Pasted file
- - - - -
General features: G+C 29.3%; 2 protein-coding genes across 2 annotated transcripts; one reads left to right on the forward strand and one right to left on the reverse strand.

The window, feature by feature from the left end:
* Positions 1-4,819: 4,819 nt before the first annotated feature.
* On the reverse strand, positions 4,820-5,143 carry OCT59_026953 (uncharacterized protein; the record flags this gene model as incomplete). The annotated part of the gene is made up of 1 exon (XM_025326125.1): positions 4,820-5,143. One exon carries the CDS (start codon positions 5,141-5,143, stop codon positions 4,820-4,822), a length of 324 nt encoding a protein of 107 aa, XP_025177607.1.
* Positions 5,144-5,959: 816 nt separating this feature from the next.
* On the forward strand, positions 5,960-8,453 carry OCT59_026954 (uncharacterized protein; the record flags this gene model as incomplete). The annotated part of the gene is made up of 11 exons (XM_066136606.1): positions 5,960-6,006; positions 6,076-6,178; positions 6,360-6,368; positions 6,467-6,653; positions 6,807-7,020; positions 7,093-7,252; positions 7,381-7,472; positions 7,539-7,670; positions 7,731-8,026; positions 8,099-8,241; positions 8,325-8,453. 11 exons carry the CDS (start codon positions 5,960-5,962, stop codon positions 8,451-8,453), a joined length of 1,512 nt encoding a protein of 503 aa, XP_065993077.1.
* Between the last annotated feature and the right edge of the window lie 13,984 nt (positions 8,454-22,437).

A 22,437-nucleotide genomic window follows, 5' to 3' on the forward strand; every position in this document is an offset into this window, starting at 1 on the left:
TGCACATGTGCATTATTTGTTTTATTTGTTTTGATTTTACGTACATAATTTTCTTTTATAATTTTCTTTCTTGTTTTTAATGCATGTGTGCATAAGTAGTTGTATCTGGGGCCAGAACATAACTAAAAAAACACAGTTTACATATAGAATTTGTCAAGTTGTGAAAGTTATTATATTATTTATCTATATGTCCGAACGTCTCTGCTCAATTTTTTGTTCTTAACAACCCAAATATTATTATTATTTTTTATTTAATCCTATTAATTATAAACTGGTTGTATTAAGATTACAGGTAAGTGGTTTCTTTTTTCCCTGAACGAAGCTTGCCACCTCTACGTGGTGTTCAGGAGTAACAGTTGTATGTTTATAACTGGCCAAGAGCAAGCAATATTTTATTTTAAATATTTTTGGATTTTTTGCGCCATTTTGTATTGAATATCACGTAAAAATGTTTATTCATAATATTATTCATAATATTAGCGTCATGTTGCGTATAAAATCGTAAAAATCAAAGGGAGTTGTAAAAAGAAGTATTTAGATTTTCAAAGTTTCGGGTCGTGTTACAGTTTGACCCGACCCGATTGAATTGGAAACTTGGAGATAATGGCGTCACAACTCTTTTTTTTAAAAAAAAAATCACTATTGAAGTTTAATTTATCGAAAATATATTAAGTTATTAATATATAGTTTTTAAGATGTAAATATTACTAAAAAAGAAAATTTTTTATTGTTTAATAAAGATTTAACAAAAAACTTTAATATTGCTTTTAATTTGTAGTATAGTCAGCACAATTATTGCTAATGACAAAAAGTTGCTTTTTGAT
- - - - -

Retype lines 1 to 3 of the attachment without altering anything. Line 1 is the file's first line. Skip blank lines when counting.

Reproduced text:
General features: G+C 29.3%; 2 protein-coding genes across 2 annotated transcripts; one reads left to right on the forward strand and one right to left on the reverse strand.

The window, feature by feature from the left end:
* Positions 1-4,819: 4,819 nt before the first annotated feature.